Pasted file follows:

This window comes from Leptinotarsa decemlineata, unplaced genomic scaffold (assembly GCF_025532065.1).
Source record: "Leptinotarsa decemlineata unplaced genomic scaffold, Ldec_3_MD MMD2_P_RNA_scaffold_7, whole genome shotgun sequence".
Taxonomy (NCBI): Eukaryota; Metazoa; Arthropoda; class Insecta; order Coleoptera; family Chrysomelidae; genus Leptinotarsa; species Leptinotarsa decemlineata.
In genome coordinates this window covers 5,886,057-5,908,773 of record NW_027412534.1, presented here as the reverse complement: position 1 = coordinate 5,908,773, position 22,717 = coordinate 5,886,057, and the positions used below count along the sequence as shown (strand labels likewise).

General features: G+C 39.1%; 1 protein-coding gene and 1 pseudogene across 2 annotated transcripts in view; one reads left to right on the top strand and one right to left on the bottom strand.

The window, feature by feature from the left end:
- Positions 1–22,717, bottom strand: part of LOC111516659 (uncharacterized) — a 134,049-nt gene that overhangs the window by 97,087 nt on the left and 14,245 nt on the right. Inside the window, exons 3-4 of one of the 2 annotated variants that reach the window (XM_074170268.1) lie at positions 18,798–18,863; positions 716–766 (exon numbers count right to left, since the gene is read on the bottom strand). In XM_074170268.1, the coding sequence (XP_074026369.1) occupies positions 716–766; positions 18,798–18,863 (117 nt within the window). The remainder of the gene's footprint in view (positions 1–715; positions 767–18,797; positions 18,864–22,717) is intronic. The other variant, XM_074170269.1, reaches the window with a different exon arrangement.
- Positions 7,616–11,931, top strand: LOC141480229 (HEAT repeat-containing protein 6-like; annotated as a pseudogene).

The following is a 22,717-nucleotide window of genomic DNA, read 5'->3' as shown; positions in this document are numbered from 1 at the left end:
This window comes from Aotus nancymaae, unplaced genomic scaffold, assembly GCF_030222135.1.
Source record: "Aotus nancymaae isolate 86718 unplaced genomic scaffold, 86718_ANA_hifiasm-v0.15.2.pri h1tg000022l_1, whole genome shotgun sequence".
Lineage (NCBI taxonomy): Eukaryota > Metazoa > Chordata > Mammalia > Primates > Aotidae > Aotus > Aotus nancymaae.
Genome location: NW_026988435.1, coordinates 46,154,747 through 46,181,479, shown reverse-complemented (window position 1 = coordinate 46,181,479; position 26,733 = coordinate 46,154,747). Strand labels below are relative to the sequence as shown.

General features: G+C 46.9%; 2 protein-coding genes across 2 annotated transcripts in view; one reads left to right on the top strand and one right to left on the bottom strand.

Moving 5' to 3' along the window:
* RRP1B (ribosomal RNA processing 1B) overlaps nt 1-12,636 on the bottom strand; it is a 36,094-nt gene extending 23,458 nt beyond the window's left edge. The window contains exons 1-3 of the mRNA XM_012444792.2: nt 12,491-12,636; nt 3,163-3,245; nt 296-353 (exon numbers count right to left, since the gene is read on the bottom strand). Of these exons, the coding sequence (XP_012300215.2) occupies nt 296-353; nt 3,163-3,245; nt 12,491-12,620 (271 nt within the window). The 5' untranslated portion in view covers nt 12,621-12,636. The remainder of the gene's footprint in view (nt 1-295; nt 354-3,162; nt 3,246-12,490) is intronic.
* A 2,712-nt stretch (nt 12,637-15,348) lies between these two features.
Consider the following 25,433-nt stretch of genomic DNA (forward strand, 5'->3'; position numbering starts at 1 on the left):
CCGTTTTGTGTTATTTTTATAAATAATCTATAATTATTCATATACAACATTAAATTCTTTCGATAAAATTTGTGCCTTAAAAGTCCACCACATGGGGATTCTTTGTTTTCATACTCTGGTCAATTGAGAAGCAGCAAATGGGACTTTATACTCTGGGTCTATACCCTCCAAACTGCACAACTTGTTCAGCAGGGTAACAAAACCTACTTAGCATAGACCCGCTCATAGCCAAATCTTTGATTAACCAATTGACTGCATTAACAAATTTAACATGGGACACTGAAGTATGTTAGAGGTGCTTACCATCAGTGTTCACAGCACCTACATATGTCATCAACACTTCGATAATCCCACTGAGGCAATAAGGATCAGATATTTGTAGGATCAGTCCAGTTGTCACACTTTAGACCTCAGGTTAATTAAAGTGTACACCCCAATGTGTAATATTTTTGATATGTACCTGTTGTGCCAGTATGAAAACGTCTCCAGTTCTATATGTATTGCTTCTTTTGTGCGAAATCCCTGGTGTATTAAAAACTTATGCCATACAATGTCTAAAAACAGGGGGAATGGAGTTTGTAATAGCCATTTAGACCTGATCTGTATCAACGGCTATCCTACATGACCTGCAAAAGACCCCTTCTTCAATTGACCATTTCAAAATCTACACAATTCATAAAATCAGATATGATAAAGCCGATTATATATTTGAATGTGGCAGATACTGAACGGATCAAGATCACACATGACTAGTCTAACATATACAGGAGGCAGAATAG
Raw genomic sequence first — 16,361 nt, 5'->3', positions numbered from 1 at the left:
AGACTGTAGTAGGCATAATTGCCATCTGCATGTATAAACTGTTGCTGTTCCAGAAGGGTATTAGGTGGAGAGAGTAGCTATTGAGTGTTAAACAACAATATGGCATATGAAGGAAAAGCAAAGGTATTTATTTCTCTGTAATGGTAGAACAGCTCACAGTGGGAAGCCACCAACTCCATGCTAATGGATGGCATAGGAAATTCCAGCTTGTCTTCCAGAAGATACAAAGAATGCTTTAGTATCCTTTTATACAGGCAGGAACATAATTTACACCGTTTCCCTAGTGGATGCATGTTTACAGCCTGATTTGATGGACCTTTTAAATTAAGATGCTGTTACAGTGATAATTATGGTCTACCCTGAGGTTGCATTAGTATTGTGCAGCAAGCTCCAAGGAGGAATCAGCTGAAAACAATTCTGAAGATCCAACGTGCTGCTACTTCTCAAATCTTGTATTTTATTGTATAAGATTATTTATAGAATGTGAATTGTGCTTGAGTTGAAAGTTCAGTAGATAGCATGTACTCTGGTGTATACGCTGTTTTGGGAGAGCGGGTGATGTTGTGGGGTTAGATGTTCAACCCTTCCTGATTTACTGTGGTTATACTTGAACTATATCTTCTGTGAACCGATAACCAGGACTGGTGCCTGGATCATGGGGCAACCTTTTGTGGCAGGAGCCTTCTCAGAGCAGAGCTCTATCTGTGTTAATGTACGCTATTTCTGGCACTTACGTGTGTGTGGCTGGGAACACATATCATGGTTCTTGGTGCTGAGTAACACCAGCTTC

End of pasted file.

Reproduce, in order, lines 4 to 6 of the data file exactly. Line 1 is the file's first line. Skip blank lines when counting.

In genome coordinates this window covers 5,886,057-5,908,773 of record NW_027412534.1, presented here as the reverse complement: position 1 = coordinate 5,908,773, position 22,717 = coordinate 5,886,057, and the positions used below count along the sequence as shown (strand labels likewise).

General features: G+C 39.1%; 1 protein-coding gene and 1 pseudogene across 2 annotated transcripts in view; one reads left to right on the top strand and one right to left on the bottom strand.

The window, feature by feature from the left end: